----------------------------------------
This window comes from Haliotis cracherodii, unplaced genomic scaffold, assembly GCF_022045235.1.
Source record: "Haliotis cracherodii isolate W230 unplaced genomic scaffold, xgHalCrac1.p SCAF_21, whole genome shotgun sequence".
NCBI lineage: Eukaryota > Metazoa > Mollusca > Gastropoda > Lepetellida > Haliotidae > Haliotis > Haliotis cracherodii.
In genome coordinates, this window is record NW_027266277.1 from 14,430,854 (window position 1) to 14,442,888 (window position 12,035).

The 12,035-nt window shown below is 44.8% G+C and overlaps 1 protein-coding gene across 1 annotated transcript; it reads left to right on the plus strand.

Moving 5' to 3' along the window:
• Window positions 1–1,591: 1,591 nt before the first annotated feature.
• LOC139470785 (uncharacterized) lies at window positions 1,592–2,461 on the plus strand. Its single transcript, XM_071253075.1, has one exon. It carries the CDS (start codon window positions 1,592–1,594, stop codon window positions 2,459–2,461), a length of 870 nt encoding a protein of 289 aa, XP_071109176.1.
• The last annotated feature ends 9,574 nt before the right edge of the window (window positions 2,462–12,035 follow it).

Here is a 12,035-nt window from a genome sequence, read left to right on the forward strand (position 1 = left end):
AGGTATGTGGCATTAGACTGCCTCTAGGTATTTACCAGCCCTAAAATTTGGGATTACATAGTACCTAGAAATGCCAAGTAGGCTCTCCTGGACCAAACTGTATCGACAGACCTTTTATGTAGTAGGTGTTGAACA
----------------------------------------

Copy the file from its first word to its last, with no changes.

This window comes from Haliotis cracherodii, unplaced genomic scaffold, assembly GCF_022045235.1.
Source record: "Haliotis cracherodii isolate W230 unplaced genomic scaffold, xgHalCrac1.p SCAF_21, whole genome shotgun sequence".
NCBI lineage: Eukaryota > Metazoa > Mollusca > Gastropoda > Lepetellida > Haliotidae > Haliotis > Haliotis cracherodii.
In genome coordinates, this window is record NW_027266277.1 from 14,430,854 (window position 1) to 14,442,888 (window position 12,035).

The 12,035-nt window shown below is 44.8% G+C and overlaps 1 protein-coding gene across 1 annotated transcript; it reads left to right on the plus strand.

Moving 5' to 3' along the window:
• Window positions 1–1,591: 1,591 nt before the first annotated feature.
• LOC139470785 (uncharacterized) lies at window positions 1,592–2,461 on the plus strand. Its single transcript, XM_071253075.1, has one exon. It carries the CDS (start codon window positions 1,592–1,594, stop codon window positions 2,459–2,461), a length of 870 nt encoding a protein of 289 aa, XP_071109176.1.
• The last annotated feature ends 9,574 nt before the right edge of the window (window positions 2,462–12,035 follow it).

Here is a 12,035-nt window from a genome sequence, read left to right on the forward strand (position 1 = left end):
AGGTATGTGGCATTAGACTGCCTCTAGGTATTTACCAGCCCTAAAATTTGGGATTACATAGTACCTAGAAATGCCAAGTAGGCTCTCCTGGACCAAACTGTATCGACAGACCTTTTATGTAGTAGGTGTTGAACA